On the potential of recurrent neural networks for modeling path dependent plasticity

Maysam B. Gorji, Mojtaba Mozaffar, Julian N. Heidenreich, Jian Cao, Dirk Mohr*

*Corresponding author for this work

Research output: Contribution to journalArticlepeer-review

19 Scopus citations

Abstract

The mathematical description of elastoplasticity is a highly complex problem due to the possible change from elastic to elasto-plastic behavior (and vice-versa) as a function of the loading path. Advanced physics-based plasticity models usually feature numerous internal variables (often of tensorial nature) along with a set of evolution equations and complementary conditions. In the present work, an attempt is made to come up with a machine-learning based model that can replicate the predictions anisotropic Yld2000-2d model with homogeneous anisotropic hardening (HAH). For this, a series of modeling problems of increasing complexity is formulated and sequentially addressed using neural network models. It is demonstrated that basic fully-connected neural network models can capture the characteristic non-linearities in the uniaxial stress-strain response such as the Bauschinger effect, permanent softening or latent hardening. A neural network with gated recurrent units (GRUs) and fully-connected layer is proposed for the modeling of plane stress plasticity for arbitrary loading paths. After training and testing the model through comparison with the Yld2000-2d/HAH model, the recurrent neural network model is also used to model the multi-axial stress-strain response of a two-dimensional foam. Here, the comparison with the results from unit cell simulations provided another validation of the proposed data-driven modeling approach.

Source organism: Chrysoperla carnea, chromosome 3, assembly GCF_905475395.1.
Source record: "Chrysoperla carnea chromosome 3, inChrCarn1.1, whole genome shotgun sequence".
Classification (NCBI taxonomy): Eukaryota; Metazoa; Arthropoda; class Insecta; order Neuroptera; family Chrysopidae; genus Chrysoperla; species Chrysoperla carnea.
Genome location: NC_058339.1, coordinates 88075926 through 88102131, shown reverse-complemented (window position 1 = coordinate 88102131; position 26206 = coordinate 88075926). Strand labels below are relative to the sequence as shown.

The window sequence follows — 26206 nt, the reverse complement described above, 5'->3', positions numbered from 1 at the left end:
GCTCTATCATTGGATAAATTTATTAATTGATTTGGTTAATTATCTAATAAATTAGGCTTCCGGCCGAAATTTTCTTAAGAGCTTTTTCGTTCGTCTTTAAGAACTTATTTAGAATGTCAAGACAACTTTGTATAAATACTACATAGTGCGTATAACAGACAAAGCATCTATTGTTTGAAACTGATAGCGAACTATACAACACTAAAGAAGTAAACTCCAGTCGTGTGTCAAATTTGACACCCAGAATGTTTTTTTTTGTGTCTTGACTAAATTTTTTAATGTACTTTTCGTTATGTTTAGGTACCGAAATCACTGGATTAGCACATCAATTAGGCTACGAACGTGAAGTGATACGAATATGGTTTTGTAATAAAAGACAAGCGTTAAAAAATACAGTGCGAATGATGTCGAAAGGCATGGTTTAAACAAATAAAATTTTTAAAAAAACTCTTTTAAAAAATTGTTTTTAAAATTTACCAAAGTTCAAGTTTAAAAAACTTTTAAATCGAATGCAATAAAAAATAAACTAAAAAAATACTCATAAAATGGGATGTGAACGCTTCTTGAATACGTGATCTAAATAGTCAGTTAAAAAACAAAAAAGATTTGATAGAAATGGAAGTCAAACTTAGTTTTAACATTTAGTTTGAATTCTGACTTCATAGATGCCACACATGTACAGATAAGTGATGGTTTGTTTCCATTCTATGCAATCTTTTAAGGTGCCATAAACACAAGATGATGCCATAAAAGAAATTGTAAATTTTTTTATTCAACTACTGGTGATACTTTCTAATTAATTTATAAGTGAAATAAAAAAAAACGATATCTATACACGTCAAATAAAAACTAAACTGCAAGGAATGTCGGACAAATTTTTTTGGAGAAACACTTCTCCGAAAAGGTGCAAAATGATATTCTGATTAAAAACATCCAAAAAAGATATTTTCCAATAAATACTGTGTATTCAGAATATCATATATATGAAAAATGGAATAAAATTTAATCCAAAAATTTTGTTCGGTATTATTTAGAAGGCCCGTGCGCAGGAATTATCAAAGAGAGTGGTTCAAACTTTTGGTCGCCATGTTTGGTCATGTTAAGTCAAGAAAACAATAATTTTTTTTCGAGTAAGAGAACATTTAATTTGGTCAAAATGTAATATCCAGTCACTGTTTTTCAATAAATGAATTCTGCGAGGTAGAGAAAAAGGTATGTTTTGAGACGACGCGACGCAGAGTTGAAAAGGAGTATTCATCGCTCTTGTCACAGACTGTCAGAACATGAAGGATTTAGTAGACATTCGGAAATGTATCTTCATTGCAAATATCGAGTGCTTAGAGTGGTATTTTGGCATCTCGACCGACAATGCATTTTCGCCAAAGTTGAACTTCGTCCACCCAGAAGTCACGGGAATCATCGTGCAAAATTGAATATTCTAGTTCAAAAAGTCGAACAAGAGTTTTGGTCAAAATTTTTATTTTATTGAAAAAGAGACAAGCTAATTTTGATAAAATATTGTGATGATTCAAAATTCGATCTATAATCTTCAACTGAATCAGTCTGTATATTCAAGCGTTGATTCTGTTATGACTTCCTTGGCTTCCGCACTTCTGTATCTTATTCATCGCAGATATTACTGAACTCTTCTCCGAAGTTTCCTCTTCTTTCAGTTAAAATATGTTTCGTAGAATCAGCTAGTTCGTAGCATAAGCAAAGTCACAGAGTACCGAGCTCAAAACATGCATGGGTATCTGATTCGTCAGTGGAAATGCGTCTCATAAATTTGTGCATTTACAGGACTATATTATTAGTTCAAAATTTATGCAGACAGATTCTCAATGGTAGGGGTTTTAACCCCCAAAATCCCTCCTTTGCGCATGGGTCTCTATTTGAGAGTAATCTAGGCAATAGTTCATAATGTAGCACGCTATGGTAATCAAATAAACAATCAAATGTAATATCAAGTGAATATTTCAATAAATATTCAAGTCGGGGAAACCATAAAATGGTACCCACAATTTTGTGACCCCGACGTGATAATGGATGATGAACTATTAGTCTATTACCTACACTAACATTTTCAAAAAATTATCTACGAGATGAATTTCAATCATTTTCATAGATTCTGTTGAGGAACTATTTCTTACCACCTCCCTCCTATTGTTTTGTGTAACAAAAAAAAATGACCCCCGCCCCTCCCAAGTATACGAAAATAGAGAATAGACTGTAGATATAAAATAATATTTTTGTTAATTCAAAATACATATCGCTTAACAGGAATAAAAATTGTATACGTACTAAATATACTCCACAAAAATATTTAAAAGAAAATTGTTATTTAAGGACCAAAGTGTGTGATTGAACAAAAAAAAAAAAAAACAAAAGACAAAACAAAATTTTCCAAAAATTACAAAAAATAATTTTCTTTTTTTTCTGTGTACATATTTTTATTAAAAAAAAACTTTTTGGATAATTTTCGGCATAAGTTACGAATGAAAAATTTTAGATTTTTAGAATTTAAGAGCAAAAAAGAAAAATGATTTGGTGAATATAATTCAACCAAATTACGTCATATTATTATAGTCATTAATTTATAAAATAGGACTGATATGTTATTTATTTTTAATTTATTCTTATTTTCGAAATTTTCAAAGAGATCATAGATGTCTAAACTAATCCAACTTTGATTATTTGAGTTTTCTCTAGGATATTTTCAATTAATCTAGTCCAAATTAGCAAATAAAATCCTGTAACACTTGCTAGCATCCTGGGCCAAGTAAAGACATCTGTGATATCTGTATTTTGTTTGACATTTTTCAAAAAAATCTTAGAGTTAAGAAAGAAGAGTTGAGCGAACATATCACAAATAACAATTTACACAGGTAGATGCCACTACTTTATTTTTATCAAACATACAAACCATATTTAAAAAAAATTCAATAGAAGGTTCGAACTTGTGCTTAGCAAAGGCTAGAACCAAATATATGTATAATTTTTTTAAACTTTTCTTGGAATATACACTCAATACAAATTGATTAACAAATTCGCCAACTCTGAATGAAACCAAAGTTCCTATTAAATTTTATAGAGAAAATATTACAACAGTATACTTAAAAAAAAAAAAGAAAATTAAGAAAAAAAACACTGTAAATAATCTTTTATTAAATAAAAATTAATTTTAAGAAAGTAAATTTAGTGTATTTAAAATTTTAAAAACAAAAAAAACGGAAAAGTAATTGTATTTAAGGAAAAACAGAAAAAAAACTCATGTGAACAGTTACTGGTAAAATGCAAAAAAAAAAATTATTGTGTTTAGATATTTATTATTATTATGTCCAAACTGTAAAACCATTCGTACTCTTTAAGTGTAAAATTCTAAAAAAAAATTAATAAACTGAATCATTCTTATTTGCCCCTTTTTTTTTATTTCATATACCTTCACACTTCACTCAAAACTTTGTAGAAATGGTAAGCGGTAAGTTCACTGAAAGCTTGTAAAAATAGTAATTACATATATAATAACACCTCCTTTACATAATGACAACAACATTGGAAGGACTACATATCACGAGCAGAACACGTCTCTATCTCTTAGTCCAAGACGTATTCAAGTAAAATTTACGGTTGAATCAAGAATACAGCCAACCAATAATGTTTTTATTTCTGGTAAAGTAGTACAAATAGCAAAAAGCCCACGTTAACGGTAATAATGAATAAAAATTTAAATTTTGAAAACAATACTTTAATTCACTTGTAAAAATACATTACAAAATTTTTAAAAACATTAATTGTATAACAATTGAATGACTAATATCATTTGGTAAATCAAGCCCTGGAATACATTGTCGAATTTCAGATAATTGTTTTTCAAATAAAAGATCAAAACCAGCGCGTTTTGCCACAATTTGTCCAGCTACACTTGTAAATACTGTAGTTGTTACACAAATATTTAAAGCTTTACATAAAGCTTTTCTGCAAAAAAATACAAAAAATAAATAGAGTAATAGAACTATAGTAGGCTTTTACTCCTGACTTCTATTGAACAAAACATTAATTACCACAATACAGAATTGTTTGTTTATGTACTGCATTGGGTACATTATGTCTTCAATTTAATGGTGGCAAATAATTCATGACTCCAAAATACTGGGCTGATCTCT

Original languageEnglish (US)
Article number103972
JournalJournal of the Mechanics and Physics of Solids
Volume143
DOIs
StatePublished - Oct 2020

Keywords

  • Fully connected neural network
  • Gated recurrent unit
  • HAH
  • Plasticity
  • Recurrent neural network
  • Yld2000-2d

ASJC Scopus subject areas

  • Condensed Matter Physics
  • Mechanics of Materials
  • Mechanical Engineering

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